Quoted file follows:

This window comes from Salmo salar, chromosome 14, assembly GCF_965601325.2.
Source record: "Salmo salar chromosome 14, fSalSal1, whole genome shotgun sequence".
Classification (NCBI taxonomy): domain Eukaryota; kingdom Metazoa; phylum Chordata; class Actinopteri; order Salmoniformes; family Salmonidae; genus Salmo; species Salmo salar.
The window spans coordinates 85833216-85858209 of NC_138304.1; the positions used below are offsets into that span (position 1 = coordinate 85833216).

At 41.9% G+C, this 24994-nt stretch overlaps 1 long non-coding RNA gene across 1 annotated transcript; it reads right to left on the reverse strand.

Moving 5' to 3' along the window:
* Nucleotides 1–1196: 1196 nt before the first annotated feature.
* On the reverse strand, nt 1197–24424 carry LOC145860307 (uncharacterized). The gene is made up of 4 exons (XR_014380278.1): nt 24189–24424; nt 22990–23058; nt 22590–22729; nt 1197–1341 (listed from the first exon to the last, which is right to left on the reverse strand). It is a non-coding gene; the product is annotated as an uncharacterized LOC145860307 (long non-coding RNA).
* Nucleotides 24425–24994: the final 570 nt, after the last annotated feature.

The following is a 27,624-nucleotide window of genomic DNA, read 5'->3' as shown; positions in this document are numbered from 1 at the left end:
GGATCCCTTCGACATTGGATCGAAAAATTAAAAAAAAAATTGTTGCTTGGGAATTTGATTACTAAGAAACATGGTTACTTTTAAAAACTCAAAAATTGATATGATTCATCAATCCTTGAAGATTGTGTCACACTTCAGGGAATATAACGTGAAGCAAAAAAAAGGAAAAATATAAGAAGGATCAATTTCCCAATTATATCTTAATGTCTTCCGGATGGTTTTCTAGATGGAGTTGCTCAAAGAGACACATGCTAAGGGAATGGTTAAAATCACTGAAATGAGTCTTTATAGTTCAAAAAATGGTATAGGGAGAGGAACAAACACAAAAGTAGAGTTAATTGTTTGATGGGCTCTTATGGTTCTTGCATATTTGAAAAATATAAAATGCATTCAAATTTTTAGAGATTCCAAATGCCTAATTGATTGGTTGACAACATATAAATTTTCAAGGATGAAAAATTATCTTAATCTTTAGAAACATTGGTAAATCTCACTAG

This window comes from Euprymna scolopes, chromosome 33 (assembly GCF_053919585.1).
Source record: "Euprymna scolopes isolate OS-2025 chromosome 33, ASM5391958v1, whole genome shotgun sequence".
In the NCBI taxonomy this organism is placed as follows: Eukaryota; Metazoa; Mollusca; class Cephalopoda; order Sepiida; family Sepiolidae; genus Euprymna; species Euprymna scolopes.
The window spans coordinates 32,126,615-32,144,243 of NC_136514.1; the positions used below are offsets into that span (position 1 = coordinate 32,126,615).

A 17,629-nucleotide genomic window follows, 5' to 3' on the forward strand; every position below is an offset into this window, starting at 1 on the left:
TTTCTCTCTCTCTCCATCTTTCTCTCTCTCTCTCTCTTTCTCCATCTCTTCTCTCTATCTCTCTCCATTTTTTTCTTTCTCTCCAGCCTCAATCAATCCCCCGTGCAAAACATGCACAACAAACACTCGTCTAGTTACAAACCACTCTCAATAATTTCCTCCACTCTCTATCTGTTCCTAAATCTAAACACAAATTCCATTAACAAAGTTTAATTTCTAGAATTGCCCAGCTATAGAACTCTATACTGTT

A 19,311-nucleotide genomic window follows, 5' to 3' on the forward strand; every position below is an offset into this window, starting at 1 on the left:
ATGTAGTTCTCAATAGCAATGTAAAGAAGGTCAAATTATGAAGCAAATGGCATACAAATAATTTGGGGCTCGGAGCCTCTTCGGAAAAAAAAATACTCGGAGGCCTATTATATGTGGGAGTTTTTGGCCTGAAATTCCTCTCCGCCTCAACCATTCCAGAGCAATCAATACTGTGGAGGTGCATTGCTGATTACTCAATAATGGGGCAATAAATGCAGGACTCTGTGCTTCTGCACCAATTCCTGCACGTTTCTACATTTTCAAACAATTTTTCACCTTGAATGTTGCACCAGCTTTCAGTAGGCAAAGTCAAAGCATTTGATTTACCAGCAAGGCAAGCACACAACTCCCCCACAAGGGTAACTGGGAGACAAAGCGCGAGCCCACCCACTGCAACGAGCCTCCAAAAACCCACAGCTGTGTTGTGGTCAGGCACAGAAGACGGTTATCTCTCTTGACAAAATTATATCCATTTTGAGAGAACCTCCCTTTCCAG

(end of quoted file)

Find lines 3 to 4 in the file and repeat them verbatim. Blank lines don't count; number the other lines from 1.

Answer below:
Classification (NCBI taxonomy): domain Eukaryota; kingdom Metazoa; phylum Chordata; class Actinopteri; order Salmoniformes; family Salmonidae; genus Salmo; species Salmo salar.
The window spans coordinates 85833216-85858209 of NC_138304.1; the positions used below are offsets into that span (position 1 = coordinate 85833216).